The Law of Common Region | Best Web Design

The Law of Common Region

design principles

We have a strong tendency to perceive items as grouped when they are within the same clearly delineated region of space.

When visual elements are surrounded by a clear boundary, we view all items within this area as belonging to and forming a group distinct from all other surrounding elements. As you can see from the image above, just by adding a black border around three of the coloured dots we view them as distinct from the dots on the outside.

There are innumerable examples of borders being used to give the appearance of grouping, but an example common to us all is in the use of boundaries to distinguish different groups of buttons according to function on many remote controls.

The perceptual bias to see items as grouped when they share a clearly delineated body of space is referred to as the ‘Law of Common Region’, which was first described as a principle of perceptual organisation by Stephen Palmer, Professor of psychology at the University of California, in 1992.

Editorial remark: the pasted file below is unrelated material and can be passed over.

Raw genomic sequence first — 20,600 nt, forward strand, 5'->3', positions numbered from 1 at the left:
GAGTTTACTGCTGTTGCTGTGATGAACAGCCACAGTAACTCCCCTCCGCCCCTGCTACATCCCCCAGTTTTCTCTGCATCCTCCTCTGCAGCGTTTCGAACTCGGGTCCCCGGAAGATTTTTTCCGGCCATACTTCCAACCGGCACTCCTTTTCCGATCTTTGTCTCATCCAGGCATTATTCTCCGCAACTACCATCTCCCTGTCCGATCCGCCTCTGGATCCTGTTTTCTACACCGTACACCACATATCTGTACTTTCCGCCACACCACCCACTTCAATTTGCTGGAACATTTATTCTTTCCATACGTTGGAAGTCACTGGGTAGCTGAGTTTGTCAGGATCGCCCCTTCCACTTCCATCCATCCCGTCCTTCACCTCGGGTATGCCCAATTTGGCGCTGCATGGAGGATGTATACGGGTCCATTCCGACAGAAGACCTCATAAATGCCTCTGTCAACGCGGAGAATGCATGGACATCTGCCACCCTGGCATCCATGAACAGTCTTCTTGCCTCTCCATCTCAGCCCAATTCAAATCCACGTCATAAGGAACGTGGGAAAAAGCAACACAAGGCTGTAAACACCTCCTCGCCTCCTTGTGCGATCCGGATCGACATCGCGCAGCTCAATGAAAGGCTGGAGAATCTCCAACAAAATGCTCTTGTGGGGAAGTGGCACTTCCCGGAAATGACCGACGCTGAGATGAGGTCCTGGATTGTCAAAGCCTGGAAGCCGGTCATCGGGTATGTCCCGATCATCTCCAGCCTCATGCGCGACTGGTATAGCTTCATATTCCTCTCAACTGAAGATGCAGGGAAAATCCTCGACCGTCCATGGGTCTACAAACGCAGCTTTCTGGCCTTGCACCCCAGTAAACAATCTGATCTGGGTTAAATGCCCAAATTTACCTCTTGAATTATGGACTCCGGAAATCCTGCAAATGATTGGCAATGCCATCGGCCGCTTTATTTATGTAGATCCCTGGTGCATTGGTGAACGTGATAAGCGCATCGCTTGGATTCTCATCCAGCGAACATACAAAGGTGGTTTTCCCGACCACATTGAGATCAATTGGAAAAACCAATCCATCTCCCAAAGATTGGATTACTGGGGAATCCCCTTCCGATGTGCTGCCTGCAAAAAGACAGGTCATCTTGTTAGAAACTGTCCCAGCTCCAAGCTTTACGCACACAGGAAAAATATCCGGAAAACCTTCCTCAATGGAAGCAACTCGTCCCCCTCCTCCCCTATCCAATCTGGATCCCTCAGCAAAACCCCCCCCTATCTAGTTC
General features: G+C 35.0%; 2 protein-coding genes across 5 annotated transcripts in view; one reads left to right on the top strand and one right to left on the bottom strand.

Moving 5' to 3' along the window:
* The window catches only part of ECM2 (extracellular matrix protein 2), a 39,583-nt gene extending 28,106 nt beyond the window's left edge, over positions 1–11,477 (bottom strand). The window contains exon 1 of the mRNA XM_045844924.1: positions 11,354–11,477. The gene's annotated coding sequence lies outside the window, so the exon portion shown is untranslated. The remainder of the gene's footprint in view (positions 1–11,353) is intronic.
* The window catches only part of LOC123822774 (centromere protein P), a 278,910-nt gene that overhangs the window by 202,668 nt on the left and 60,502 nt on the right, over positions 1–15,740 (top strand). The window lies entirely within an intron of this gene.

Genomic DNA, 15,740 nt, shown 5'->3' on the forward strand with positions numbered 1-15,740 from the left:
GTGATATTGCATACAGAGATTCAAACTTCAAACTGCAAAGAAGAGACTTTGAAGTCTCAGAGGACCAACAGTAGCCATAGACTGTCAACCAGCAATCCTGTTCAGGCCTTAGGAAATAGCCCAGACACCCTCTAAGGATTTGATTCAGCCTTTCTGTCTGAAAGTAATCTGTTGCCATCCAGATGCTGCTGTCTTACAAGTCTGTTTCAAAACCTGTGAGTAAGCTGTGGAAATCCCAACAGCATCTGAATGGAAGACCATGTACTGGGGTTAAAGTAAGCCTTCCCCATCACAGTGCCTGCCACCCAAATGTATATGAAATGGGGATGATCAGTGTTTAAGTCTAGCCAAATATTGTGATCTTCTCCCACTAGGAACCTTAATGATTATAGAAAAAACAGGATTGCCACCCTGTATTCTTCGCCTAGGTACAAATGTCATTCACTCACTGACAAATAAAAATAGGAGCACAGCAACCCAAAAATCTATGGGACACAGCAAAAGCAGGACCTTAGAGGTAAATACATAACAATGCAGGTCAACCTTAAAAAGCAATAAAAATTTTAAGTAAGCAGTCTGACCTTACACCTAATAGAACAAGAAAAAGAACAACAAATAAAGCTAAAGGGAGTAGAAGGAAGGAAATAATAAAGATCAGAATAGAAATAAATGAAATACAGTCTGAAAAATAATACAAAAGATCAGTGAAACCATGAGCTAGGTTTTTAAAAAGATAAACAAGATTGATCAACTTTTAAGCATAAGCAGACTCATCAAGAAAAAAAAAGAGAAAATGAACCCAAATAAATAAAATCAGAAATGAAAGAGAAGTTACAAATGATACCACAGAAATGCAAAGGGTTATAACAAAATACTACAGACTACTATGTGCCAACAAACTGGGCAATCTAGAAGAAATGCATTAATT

The law of common region is an important feature of human perception, as it allows us to immediately detect groups without having to account for all of the visual elements contained within a scene or display individually.

The process of distinguishing items belonging to one group from all others would be a significantly more time-consuming process, and without the law of common regions we could not draw accurate, yet immediate conclusions from the visual information available to us.

Therefore, the law of common region serves a number of purposes: a simple border or boundary can speed up the process of extracting information from a scene or display, we are able to direct our attention to specific items, without having to scan all visual elements, disparate items become more meaningful, and we are less likely to confuse items that do not share a meaningful relationship.

July 30, 2019

Design principles: Gestalt Psychology

Recognition of meaningful items, objects or any other visual element does not occur through a process of identifying and piecing together composite parts. […]